The Finch Formerly Known As Gold

16 March 2005

A spoonful of bombast

Something called "Star Wars and the Treble Invaders" is coming to the Civic under the auspices of the Oklahoma City Philharmonic this Sunday, and I am disinclined to snicker. Lileks knows why:

At one of the Minnesota Youth Symphony concerts I MCd last year, they performed "Duel of the Fates" from a Star Wars movie, complete with a huge chorus. Two hundred people on stage, sawing and belting with great gusto at Orchestra Hall. They enjoyed it. Because it was fun to perform. A guilty pleasure, but what counts more — the guilt or the pleasure? Look, I love Berlioz more than John Williams, because Symphonie fantastique is an incomparable work, and the Tuba Miram never fails to part my hair. But if I had to choose between the two, I might take Williams. He's produced 100X as much stuff, and listening to it does not feel as if I'm sitting in the Church of Classical Music in itchy church pants. I can skip around, whereas I always feel wrong if I FF through a Mahler adagio because I'm just not in the mood. Itís cheap popular program music, yes — but such large portions!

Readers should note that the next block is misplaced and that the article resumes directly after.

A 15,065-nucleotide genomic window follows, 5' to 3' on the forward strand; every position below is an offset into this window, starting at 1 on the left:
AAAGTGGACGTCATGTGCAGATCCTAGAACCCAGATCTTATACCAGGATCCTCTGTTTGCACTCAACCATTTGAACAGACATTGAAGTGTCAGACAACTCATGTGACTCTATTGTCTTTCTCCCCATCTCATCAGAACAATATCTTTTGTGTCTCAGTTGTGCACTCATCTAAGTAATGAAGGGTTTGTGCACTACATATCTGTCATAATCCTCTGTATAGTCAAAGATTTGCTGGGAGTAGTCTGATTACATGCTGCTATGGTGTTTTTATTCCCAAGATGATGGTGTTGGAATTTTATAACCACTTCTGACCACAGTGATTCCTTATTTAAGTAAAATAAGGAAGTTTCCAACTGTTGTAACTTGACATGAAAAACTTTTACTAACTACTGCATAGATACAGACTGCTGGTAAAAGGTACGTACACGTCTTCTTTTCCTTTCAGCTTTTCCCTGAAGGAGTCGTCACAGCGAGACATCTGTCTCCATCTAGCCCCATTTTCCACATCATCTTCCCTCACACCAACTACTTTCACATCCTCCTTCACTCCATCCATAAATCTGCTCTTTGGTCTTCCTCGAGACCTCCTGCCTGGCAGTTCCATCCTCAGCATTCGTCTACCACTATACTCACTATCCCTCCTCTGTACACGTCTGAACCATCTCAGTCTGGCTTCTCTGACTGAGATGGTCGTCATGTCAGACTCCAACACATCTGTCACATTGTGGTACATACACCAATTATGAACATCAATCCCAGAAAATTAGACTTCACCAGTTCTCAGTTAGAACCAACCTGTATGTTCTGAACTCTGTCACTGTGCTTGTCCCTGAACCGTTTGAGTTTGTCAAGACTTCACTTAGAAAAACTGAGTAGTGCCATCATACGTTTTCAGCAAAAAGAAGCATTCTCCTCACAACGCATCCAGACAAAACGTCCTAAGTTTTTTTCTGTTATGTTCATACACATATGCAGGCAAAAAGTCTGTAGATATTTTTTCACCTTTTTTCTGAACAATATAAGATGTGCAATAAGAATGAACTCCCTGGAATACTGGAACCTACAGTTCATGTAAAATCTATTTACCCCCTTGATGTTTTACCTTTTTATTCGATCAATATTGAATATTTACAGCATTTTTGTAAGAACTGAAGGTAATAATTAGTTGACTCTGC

And one does not lure the kiddies into the classical camp with Das Lied von der Erde, for sure.

Posted at 7:14 AM to Tongue and Groove


I have nothing against soundtracks--in fact, I enjoy listening to them and I'm somewhat of a soundtrack freak (although I have to say, compared to some other soundtrack composers, I'm not so enamored with Williams). The thing is, I would rather play classical than movie music. I think it has to do more with freedom of interpretation--it's more acceptable to put your own spin on a classical piece, but everyone's been to the movies and they expect things to be played a certain way.

Posted by: sya at 9:03 AM on 16 March 2005

Makes sense. With a classical piece, you can take the third-movement repeat or pass it up; you can crank up the tempo or slow it down (I have two recordings of Ravel's Boléro that vary by four whole minutes, and don't ask why I would have two recordings of Boléro); you can fiddle with the dynamics. With a film score, about all you can do is resequence it into a suite.

Posted by: CGHill at 9:29 PM on 16 March 2005